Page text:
Saturday, September 29, 2012

Albums in thirds

Epic geekery here.

I have a theory that an important factor in making a good album is to have a strong final third.  So many albums start well but tail off towards the end.  Sometimes this is because the artist doesn't really have enough good songs to make an album, and packs their two or three decent singles in the first 5 tracks.

I have analysed 145 of my albums to find out a few things.  I mainly wanted to know the proportion of the albums that bucked the trend and finished well, and whether there were any patterns from any particular artists.

I did this by splitting albums in half and awarding a point to whichever half was strongest, and splitting albums into thirds and awarding three, two and one points for the strongest, middle and weakest thirds respectively.  I only did this for albums that (a) had at least 9 tracks, and (b) I was confident I knew well enough to analyse well.
There were various problems with the method.  It's hard to split an 11 track album into thirds, for example.  Or, this gives no indication of how much better one section of an album is than another.  But given the resources available (time, energy, inclination, knowledge, ability), it was the best I could do.

The findings?  Of 145 albums, 120 had a stronger first half and only 25 had a stronger second half.  The total points for thirds were: 1st third - 382; 2nd third - 259; 3rd third - 229.  So the final third is not, on average, much weaker than the middle third - but the first third is definitely the strongest.  And first halves are stronger about 80% of the time.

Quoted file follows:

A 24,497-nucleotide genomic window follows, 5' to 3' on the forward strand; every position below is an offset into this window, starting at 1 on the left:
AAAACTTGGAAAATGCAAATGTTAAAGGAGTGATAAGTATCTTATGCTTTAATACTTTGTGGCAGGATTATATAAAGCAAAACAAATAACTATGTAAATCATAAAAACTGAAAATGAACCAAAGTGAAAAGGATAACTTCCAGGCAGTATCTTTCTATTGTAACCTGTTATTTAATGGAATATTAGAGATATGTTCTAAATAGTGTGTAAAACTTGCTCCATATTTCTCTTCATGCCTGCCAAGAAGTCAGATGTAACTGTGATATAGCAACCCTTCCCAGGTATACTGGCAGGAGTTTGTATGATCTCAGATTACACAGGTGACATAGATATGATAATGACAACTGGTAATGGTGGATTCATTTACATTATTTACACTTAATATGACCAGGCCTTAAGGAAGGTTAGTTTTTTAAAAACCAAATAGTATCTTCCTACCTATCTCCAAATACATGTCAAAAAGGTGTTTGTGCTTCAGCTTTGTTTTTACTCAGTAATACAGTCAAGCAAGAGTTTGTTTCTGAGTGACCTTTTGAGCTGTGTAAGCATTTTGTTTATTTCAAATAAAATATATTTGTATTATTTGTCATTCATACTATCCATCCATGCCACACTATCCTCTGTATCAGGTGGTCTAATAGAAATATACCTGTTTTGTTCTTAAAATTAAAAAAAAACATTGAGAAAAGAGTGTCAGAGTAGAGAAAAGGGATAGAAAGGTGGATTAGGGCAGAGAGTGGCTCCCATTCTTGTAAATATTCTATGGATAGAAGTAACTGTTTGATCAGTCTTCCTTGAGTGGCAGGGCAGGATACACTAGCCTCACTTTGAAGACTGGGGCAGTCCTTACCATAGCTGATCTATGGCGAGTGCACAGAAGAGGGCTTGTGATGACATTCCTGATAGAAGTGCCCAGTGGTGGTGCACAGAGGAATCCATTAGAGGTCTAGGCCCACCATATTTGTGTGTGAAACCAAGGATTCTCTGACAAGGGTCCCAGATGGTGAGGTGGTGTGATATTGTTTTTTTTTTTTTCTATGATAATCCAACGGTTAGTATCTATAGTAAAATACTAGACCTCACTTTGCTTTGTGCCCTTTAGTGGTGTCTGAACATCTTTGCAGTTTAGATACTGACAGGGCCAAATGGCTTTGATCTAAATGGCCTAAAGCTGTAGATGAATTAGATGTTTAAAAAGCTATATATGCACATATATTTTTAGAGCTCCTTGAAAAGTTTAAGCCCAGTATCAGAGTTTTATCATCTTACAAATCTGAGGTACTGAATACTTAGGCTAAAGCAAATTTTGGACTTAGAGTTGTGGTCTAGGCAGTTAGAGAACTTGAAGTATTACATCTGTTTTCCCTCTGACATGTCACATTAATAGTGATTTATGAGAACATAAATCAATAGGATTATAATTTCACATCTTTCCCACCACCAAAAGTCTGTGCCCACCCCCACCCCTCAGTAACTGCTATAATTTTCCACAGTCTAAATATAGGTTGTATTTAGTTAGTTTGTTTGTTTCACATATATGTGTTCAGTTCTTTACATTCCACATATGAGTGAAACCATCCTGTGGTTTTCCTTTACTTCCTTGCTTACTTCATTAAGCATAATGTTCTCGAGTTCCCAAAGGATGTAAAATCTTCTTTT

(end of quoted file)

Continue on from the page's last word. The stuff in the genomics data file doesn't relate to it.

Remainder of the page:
A total of 59 albums were 'perfectly front heavy' - that is, the first third was the strongest, the final third was the weakest, and the first half was stronger than the second.  Only 6 albums were the opposite - first third weakest, final third strongest, second half stronger than the first.  These six albums, if you are wondering, are Athlete - Beyond the Neighbourhood, Bottlerockit - Angel on a Vespa, British Sea Power - The Decline of British Sea Power, Coldplay - Viva la Vida or Death and all his Friends, Hurts - Happiness, and Lifehouse - No Name Face.

In terms of artists, I looked at any artist with three or more albums on the list, and looked for patterns.
Anberlin: consistently front heavy (i.e. strongest in the opening third), with weak middles.
Athlete: very varied, no pattern, each album is very different
Bloc Party: always front heavy, except for their best album, A Weekend in the City, which is back heavy
British Sea Power: same as Bloc Party - front heavy except for their best album which is back heavy
Casting Crowns: always perfectly front heavy and declining throughout the album
Coldplay: slightly varies but mostly front heavy
Delirious: generally front heavy, lots of weak middles
Enya: front heavy, except for her first two albums
Idlewild: very varied, like Athlete
The Killers: always front heavy
Lifehouse: front heavy except for their best album which is back heavy
Matt Redman: front heavy except for his best album
Mew: consistently front heavy
Muse: front heavy
Oasis: generally front heavy
Stellastarr*: front heavy with weak middles
Tim Hughes: front heavy
U2: front heavy